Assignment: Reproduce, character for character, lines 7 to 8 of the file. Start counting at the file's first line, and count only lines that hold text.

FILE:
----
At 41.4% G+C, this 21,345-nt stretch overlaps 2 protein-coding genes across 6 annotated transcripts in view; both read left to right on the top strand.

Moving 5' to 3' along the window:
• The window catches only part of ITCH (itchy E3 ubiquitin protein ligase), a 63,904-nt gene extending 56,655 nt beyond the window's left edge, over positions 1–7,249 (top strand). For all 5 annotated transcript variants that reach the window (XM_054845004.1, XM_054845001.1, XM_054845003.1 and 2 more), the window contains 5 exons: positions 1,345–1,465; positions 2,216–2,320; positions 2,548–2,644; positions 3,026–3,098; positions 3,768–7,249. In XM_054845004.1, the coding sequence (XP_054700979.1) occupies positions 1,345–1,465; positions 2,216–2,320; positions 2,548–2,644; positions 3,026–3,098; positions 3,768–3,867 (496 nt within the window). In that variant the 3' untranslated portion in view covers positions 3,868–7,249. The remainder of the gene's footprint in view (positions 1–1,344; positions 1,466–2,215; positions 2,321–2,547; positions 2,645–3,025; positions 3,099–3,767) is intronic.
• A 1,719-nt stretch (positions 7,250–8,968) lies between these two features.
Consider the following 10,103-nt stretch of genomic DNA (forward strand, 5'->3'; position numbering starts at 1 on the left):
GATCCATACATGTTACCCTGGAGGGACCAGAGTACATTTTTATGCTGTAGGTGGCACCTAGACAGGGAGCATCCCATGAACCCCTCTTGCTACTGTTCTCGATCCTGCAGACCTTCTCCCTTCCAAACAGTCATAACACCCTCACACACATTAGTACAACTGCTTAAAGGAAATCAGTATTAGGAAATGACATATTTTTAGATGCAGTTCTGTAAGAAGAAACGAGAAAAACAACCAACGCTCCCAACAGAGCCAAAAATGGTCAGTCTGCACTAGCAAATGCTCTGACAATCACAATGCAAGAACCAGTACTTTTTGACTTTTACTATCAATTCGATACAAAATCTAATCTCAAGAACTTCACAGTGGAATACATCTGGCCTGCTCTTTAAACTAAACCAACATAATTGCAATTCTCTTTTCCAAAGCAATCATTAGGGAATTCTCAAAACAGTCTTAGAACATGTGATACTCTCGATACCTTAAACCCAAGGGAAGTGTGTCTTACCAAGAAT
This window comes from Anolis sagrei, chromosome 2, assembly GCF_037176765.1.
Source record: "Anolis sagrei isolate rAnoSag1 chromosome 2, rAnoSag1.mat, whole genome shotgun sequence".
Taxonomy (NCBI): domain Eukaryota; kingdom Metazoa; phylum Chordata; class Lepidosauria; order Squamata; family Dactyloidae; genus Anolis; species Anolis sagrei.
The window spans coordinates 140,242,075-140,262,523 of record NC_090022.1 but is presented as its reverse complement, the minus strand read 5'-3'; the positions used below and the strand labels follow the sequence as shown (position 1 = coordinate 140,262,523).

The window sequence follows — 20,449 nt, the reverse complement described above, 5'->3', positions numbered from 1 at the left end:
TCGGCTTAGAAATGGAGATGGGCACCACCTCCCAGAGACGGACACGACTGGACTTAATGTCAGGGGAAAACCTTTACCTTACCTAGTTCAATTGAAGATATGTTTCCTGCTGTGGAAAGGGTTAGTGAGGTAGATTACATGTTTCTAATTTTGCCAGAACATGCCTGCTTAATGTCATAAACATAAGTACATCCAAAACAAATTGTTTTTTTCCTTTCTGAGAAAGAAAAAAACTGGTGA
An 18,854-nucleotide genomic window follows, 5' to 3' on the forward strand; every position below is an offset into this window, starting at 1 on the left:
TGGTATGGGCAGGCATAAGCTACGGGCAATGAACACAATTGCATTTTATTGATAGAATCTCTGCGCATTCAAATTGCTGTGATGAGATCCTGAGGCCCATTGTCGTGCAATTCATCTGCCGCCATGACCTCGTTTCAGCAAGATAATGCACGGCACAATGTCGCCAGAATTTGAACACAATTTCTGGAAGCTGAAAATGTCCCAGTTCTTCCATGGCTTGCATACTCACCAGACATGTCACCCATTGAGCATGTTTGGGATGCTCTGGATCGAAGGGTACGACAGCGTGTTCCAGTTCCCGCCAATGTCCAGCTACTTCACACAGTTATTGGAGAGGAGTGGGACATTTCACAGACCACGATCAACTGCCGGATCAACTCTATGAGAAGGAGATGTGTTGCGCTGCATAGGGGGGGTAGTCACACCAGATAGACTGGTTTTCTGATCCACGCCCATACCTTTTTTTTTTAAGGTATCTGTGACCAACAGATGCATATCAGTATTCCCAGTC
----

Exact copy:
This window comes from Anolis sagrei, chromosome 2, assembly GCF_037176765.1.
Source record: "Anolis sagrei isolate rAnoSag1 chromosome 2, rAnoSag1.mat, whole genome shotgun sequence".